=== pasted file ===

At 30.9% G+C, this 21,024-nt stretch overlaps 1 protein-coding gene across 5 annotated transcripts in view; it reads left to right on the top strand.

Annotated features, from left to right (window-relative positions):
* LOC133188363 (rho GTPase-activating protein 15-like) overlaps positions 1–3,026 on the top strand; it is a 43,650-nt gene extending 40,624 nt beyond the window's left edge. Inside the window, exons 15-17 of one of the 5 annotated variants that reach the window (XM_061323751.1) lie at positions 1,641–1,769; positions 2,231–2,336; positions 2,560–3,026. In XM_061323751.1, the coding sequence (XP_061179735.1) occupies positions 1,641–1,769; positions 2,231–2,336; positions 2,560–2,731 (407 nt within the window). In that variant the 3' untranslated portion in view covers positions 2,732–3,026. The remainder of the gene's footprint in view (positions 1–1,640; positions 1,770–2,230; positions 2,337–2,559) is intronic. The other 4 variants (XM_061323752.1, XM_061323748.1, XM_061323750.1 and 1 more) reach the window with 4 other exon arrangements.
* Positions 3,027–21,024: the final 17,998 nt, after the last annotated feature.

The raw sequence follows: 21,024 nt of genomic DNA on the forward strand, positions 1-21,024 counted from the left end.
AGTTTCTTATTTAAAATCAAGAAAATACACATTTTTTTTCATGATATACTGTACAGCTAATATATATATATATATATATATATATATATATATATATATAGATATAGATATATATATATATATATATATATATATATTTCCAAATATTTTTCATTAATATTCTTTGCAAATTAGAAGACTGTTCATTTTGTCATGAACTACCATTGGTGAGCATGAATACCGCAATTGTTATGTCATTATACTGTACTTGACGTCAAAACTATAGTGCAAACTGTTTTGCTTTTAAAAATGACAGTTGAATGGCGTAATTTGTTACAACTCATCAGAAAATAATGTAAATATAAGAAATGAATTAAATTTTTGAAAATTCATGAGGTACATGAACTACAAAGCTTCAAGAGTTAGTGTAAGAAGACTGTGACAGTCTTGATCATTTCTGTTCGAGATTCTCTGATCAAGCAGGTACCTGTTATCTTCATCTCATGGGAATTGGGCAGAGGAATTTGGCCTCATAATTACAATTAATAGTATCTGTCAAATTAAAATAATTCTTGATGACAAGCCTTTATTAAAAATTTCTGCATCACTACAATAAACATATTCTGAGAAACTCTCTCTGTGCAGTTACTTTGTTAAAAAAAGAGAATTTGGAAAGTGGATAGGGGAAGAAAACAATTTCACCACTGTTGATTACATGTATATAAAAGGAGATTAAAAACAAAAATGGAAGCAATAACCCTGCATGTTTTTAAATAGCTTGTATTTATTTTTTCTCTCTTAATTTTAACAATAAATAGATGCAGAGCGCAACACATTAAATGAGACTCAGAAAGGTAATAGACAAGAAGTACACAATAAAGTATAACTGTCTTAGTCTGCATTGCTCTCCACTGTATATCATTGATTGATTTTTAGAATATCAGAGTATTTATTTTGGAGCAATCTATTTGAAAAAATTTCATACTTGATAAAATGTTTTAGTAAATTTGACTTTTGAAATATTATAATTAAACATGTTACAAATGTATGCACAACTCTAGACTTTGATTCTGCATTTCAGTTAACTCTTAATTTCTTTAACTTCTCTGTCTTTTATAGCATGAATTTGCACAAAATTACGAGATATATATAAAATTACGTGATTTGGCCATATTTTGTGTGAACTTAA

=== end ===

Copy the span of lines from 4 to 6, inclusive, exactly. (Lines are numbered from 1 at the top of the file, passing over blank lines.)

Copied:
* Positions 3,027–21,024: the final 17,998 nt, after the last annotated feature.

The raw sequence follows: 21,024 nt of genomic DNA on the forward strand, positions 1-21,024 counted from the left end.
AGTTTCTTATTTAAAATCAAGAAAATACACATTTTTTTTCATGATATACTGTACAGCTAATATATATATATATATATATATATATATATATATATATATAGATATAGATATATATATATATATATATATATATATATTTCCAAATATTTTTCATTAATATTCTTTGCAAATTAGAAGACTGTTCATTTTGTCATGAACTACCATTGGTGAGCATGAATACCGCAATTGTTATGTCATTATACTGTACTTGACGTCAAAACTATAGTGCAAACTGTTTTGCTTTTAAAAATGACAGTTGAATGGCGTAATTTGTTACAACTCATCAGAAAATAATGTAAATATAAGAAATGAATTAAATTTTTGAAAATTCATGAGGTACATGAACTACAAAGCTTCAAGAGTTAGTGTAAGAAGACTGTGACAGTCTTGATCATTTCTGTTCGAGATTCTCTGATCAAGCAGGTACCTGTTATCTTCATCTCATGGGAATTGGGCAGAGGAATTTGGCCTCATAATTACAATTAATAGTATCTGTCAAATTAAAATAATTCTTGATGACAAGCCTTTATTAAAAATTTCTGCATCACTACAATAAACATATTCTGAGAAACTCTCTCTGTGCAGTTACTTTGTTAAAAAAAGAGAATTTGGAAAGTGGATAGGGGAAGAAAACAATTTCACCACTGTTGATTACATGTATATAAAAGGAGATTAAAAACAAAAATGGAAGCAATAACCCTGCATGTTTTTAAATAGCTTGTATTTATTTTTTCTCTCTTAATTTTAACAATAAATAGATGCAGAGCGCAACACATTAAATGAGACTCAGAAAGGTAATAGACAAGAAGTACACAATAAAGTATAACTGTCTTAGTCTGCATTGCTCTCCACTGTATATCATTGATTGATTTTTAGAATATCAGAGTATTTATTTTGGAGCAATCTATTTGAAAAAATTTCATACTTGATAAAATGTTTTAGTAAATTTGACTTTTGAAATATTATAATTAAACATGTTACAAATGTATGCACAACTCTAGACTTTGATTCTGCATTTCAGTTAACTCTTAATTTCTTTAACTTCTCTGTCTTTTATAGCATGAATTTGCACAAAATTACGAGATATATATAAAATTACGTGATTTGGCCATATTTTGTGTGAACTTAA